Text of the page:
About Shenandoah Chefalo:
Plagued and embarrassed by her name (a humiliation enhanced by a nomadic childhood that made it impossible to build lasting relationships), Shenandoah Chefalo developed a tough skin at an early age. Along the way she learned to deal with disappointment, push through discomfort, overcome adversity, and accurately gauge people, qualities that have helped her to succeed.
After spending nearly 20 years as a Law Office Administrator, Shenandoah became unsettled by the ever-revolving door of the criminal justice system, and set out to find a way to change it. She attended Coach U and became a certified life coach. Working through that program, Shenandoah began to understand her childhood in a way she never had before.
She began researching, and learned that there are nearly 400,000 children in the foster care system each day in the United States. Out of those children, nearly 61% age out of the system without having a place to live; nearly 50% end up incarcerated within two years of aging out; and almost 80% of people on death row are former foster alumni. These (and other statistics) made Shenandoah realize that she had to do something.
She set out on a mission to tell her story and educate the general public about the grim realities of a life that she had always tried to hide. She believes that some of the grassroots solutions she offers in Garbage Bag Suitcase could change the lives of children and the landscape of the country.
What inspires you to write?
I was inspired to write and share my story so that I could help others understand what is happening in our society as it relates to the foster care system and the 500,000 children in that system.
We need to have an understanding of how we need to heal trauma in order to our social issues.
Tell us about your writing process.
I write from inspiration. I start with an idea or a story and then I go from there. This often requires me to have my iPhone out and available, because I never know when inspiration will hit. After I have the story put together, then I spend a tremendous amount of time in editing, which is usually very much needed.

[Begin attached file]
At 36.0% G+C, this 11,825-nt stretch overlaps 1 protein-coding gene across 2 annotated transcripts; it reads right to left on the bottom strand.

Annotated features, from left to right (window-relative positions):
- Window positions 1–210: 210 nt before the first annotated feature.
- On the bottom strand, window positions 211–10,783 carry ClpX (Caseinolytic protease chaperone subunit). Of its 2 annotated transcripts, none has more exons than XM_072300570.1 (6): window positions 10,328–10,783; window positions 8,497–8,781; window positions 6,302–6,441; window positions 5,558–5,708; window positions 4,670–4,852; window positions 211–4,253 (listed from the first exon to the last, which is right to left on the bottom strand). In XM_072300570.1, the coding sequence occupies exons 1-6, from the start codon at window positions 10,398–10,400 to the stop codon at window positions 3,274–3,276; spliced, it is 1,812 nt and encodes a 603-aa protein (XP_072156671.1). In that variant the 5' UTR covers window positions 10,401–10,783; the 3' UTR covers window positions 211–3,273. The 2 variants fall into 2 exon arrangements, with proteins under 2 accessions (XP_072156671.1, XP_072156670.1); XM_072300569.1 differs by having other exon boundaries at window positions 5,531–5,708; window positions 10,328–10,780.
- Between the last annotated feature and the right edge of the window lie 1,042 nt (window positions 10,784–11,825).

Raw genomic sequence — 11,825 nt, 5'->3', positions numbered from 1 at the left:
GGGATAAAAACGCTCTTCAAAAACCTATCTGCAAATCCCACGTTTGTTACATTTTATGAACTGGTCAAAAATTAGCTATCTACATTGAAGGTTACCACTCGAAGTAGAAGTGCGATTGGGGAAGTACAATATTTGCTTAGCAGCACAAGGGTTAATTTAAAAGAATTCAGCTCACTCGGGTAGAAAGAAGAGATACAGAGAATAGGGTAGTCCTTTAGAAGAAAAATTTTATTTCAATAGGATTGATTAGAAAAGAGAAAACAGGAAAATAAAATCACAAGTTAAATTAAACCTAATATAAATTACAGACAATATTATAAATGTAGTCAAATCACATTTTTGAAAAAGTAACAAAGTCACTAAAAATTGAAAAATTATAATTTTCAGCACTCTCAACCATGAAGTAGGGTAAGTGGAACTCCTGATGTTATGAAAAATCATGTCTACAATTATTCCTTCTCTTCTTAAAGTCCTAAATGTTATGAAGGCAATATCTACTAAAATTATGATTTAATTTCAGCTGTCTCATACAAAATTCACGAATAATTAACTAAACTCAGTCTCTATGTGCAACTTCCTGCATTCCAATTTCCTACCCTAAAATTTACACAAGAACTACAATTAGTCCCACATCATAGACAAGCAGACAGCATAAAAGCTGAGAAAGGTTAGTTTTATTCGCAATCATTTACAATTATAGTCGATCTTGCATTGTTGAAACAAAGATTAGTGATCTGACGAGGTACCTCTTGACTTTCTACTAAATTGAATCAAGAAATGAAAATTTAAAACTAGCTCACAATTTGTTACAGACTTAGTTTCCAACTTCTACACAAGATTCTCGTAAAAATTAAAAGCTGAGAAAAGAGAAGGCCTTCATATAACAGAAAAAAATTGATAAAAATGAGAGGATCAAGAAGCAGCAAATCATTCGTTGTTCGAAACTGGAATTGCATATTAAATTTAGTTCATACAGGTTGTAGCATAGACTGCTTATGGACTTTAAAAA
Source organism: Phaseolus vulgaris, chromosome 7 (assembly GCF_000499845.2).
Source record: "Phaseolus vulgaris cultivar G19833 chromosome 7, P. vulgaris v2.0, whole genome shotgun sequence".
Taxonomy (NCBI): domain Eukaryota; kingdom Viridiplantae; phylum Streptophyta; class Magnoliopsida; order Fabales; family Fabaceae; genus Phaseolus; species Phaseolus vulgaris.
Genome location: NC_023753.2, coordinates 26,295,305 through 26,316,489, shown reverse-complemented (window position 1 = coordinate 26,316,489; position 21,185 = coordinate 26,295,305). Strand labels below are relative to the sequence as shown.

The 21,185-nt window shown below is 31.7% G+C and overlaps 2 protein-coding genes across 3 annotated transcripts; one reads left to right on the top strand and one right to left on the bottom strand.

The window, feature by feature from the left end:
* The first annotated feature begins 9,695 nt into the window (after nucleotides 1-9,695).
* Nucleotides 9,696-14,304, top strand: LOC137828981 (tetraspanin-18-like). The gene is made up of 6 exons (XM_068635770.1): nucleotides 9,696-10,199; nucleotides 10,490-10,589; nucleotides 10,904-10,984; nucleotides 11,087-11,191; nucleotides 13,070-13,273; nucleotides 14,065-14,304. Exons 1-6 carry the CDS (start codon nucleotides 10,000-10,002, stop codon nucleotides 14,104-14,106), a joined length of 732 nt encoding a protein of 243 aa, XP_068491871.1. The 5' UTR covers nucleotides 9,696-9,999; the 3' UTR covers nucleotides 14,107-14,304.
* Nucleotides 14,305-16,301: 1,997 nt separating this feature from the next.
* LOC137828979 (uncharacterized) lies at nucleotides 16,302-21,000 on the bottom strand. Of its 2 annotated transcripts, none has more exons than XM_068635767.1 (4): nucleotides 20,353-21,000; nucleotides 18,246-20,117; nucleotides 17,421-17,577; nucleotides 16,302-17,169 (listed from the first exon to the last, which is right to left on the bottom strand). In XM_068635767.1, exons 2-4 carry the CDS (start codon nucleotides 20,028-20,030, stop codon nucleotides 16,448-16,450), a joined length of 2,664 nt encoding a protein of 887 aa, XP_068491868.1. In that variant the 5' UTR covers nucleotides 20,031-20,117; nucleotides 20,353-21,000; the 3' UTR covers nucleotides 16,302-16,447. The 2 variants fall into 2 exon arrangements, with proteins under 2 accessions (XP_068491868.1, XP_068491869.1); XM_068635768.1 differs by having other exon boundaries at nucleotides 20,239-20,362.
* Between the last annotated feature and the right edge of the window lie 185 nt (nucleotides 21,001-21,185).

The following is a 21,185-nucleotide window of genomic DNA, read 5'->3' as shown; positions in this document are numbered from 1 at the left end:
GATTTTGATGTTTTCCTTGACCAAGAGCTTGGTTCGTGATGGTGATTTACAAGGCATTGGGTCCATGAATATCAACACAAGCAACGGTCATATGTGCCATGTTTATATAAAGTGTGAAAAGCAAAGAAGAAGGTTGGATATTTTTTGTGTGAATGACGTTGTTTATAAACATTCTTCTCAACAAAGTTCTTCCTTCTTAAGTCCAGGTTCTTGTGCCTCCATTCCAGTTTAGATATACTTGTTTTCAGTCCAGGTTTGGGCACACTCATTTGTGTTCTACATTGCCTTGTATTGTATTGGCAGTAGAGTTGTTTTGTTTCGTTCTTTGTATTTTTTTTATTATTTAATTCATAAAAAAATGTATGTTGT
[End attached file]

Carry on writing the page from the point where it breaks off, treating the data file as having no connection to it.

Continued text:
What advice would you give other writers?
I have learned that I need to be patient. Before writing I worked in the business world were everything was expected as soon as possible with minimum turn around times. I have had to learn that in the writing world there is a lot of contemplating and thinking and waiting!
How did you decide how to publish your books?
I had planned to traditional publish my book and I was going through the query process. I had received some good feedback, but was in a waiting pattern. Then, I ended up on a radio show with a large audience and suddenly I had customers who didn’t want to wait to buy my book, so I ended up at Mission Point Press in a hybrid situation.
In the end it seemed to have worked out very well.
What do you think about the future of book publishing?
It seems to be a confusing time. As a first time author I am not sure where it is going. Marketing seems to be more and more important and I think that printing on demand, authors and publishers need to focus on marketing efforts and dollars more than ever.
What do you use?: Professional Editor, Professional Cover Designer
What genres do you write?: Non Fiction
What formats are your books in?: Both eBook and Print
All information in this post is presented “as is” supplied by the author. We don’t edit to allow you the reader to hear the author in their own voice.